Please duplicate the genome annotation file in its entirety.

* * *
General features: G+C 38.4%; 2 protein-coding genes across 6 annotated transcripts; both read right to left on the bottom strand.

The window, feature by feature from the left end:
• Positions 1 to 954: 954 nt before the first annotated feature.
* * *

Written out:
General features: G+C 38.4%; 2 protein-coding genes across 6 annotated transcripts; both read right to left on the bottom strand.

The window, feature by feature from the left end:
• Positions 1 to 954: 954 nt before the first annotated feature.